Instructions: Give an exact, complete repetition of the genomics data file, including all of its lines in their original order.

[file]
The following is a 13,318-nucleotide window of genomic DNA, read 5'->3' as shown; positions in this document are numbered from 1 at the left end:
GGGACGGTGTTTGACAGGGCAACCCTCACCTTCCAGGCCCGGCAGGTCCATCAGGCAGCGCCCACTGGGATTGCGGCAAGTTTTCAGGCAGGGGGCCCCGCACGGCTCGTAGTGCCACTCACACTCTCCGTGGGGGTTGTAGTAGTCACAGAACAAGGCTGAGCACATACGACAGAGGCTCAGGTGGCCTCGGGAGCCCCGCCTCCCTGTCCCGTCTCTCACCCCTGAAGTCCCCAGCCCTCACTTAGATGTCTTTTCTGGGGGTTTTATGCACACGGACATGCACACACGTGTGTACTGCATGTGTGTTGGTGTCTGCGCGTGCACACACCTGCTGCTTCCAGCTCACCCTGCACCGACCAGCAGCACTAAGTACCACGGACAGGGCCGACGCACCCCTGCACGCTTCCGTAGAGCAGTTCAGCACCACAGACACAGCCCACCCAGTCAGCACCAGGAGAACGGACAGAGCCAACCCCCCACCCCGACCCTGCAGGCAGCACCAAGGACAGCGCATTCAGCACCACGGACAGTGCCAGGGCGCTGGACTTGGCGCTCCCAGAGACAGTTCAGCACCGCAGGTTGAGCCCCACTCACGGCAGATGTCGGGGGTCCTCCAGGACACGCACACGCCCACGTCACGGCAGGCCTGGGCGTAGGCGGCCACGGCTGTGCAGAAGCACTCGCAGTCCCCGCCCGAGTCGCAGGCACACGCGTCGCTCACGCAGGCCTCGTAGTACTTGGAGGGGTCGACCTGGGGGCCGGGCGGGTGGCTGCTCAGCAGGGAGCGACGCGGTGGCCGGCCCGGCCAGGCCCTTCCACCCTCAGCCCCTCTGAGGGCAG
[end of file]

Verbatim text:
The following is a 13,318-nucleotide window of genomic DNA, read 5'->3' as shown; positions in this document are numbered from 1 at the left end:
GGGACGGTGTTTGACAGGGCAACCCTCACCTTCCAGGCCCGGCAGGTCCATCAGGCAGCGCCCACTGGGATTGCGGCAAGTTTTCAGGCAGGGGGCCCCGCACGGCTCGTAGTGCCACTCACACTCTCCGTGGGGGTTGTAGTAGTCACAGAACAAGGCTGAGCACATACGACAGAGGCTCAGGTGGCCTCGGGAGCCCCGCCTCCCTGTCCCGTCTCTCACCCCTGAAGTCCCCAGCCCTCACTTAGATGTCTTTTCTGGGGGTTTTATGCACACGGACATGCACACACGTGTGTACTGCATGTGTGTTGGTGTCTGCGCGTGCACACACCTGCTGCTTCCAGCTCACCCTGCACCGACCAGCAGCACTAAGTACCACGGACAGGGCCGACGCACCCCTGCACGCTTCCGTAGAGCAGTTCAGCACCACAGACACAGCCCACCCAGTCAGCACCAGGAGAACGGACAGAGCCAACCCCCCACCCCGACCCTGCAGGCAGCACCAAGGACAGCGCATTCAGCACCACGGACAGTGCCAGGGCGCTGGACTTGGCGCTCCCAGAGACAGTTCAGCACCGCAGGTTGAGCCCCACTCACGGCAGATGTCGGGGGTCCTCCAGGACACGCACACGCCCACGTCACGGCAGGCCTGGGCGTAGGCGGCCACGGCTGTGCAGAAGCACTCGCAGTCCCCGCCCGAGTCGCAGGCACACGCGTCGCTCACGCAGGCCTCGTAGTACTTGGAGGGGTCGACCTGGGGGCCGGGCGGGTGGCTGCTCAGCAGGGAGCGACGCGGTGGCCGGCCCGGCCAGGCCCTTCCACCCTCAGCCCCTCTGAGGGCAG